Sometime in the last month, a friend told me that Margaret Atwood said her dystopian novel, A Handmaid’s Tale, was not supposed to be predictive. When the Canadian author wrote this book in the early 1980s, could she have imagined that her fictional theocracy would foreshadow, in her lifetime, the environment south of the 49th parallel?
The Georgia General Assembly is on the verge of prohibiting almost all abortions after 20 weeks, even if a pregnancy resulted from rape or incest or in the case of a fetus that “is doomed to die an excruciating death within hours of birth.” The premise? That a 20+ week old fetus can feel pain.
The Senate is slated to vote Monday on HB954, “to change certain provisions relating to criminal abortion.” The legislation, known anecdotally as the Fetal Pain Bill, would reduce by six weeks the time in which a Georgia woman could obtain a legal abortion.
HB954, the Pain-Capable Unborn Child Protection Act, was introduced by Rep. Doug McKillip (R-Athens) and has already passed the House (102-65). In this bill, Georgia’s politicians are inserting themselves between a woman and her doctor.
House Bill 954 threatens to put an obstetrician in jail for caring for any pregnancy with complications after 20 weeks. If this legislation becomes law, a woman whose water breaks at 21 weeks gestation would be legally forced to have a Cesarean delivery in order to protect the “life” of a non-viable baby since the process of labor usually results in death of the baby at this gestational age.
As a practicing obstetrician and gynecologist in Athens, I know that difficult clinical situations of an impending delivery before the point of viability occur multiple times each year in our community. The families are devastated. The physician and nursing team are the support to assist these families as they suffer through these losses.
There is no other medical specialty where legislators have felt the need to intrude as much as they do in women’s health. Do they not think that women and their medically trained physicians can give appropriate care?
It’s time for the government to get out of my examination room. If you, legislators, want to practice medicine, go to medical school.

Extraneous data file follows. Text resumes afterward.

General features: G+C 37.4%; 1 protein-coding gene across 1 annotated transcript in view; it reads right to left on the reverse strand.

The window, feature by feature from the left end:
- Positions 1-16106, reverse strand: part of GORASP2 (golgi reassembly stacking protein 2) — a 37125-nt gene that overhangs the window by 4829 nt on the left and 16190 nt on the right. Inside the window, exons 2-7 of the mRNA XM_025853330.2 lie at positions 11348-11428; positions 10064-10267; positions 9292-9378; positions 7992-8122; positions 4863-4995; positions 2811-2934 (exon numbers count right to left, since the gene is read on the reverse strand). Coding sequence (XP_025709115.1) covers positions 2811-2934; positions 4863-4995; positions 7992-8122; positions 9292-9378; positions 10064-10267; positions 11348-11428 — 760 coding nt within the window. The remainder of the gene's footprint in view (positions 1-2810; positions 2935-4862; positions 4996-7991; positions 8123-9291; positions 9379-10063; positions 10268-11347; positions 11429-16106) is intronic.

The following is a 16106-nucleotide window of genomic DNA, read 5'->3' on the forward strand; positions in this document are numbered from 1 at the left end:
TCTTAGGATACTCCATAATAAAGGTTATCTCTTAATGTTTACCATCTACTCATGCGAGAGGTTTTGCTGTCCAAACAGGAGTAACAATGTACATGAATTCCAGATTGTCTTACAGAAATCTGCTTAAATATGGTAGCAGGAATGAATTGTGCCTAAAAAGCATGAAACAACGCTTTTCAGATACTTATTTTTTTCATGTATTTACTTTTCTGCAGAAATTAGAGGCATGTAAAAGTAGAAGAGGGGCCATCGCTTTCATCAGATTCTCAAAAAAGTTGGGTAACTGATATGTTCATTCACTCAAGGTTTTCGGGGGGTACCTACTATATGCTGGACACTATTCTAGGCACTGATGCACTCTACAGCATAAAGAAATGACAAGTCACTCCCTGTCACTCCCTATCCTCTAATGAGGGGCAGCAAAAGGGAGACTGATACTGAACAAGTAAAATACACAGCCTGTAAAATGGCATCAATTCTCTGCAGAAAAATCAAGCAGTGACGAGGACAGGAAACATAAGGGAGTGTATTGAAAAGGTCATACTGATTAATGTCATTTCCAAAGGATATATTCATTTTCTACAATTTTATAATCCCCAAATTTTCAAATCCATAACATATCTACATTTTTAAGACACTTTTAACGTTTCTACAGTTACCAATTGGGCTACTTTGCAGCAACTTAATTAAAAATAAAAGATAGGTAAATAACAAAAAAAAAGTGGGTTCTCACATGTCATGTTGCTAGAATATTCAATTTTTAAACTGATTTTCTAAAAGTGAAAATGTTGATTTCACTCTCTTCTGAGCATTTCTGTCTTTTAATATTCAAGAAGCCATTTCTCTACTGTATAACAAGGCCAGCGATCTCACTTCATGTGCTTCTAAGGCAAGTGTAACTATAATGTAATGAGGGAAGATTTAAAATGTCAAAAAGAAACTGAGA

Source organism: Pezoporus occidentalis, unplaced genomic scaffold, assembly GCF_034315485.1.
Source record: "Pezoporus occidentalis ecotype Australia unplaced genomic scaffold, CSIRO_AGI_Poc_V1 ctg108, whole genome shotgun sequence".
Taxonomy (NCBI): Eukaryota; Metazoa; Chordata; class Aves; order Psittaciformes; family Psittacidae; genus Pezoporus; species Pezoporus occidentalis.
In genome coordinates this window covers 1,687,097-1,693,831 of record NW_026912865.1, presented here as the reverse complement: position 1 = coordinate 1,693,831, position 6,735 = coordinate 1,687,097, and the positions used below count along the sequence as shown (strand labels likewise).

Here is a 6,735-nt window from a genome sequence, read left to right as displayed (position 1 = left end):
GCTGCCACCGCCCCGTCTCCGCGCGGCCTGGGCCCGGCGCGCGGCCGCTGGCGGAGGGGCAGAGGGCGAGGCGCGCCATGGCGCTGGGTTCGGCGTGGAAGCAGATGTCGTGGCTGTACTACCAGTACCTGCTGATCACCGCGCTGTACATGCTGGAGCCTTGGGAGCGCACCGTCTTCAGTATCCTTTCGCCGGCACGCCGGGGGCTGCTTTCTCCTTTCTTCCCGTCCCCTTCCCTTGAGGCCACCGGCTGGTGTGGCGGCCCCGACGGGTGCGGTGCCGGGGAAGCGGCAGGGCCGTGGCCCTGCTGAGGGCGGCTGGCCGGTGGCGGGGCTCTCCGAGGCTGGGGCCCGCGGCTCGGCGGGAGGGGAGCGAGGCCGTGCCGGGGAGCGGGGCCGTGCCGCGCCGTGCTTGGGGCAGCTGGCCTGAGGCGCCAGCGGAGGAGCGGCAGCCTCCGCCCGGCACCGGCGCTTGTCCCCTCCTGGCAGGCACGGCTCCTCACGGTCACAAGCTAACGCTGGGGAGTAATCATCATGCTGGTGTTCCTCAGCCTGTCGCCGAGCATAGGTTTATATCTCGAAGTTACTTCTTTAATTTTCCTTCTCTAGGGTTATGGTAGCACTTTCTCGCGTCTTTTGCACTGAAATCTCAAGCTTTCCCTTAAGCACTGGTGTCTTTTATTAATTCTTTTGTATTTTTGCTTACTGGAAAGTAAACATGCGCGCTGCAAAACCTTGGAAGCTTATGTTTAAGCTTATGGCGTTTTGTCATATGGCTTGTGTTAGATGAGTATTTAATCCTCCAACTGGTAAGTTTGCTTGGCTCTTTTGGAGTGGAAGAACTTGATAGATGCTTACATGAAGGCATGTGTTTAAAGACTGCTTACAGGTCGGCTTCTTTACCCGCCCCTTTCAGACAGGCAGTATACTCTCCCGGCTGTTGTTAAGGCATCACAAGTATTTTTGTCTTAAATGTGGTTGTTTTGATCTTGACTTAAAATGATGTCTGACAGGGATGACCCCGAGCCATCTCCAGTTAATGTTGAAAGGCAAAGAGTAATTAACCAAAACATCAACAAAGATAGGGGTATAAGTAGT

Earlier this month, the Georgia Obstetrical and Gynecological Society offices were burglarized and its computers, containing information on membership, were stolen. The Society had urged its members to oppose HB954.
Last Monday, the Senate Health and Human Services Committee approved the bill:
Dr. Anne Patterson, who practices maternal fetal medicine, said medical experts widely believe fetuses do not fully develop connections related to pain until about 28 weeks. L. Lynn Hogue, an emeritus law professor at Georgia State University, said the U.S. Supreme Court has found repeatedly that a fetus’ “viability means the capability of meaningful life outside the mother’s womb.” The bill, he said, flies in the face of that definition.
The bill is part of a nationally crafted campaign to put women back in the kitchen and bedroom, where they belong, donja know. Last year, National Review reported that “fetal-pain laws are good pro-life strategy” and have been passed in a swath of red states: Alabama, Idaho, Indiana, Kansas, Nebraska and Oklahoma.
You cannot claim to be defending life when you condemn a would-be mother to give birth to death. The bill is angry and punitive, a brutal insistence that if God or nature has dictated that a mother and child go through such torture, then said torture will by God occur. Dan Becker, head of Georgia Right To Life, even warned that those seeking an exception for medically futile pregnancies are part of “a new eugenics movement in the United States” similar to that in Nazi Germany.
Wow. Even the Nazi card.
Known for gnawing at complex questions like a terrier with a bone. Digital evangelist, writer, teacher. Transplanted Southerner; teach newbies to ride motorcycles. @kegill (Twitter and Mastodon.social); wiredpen.com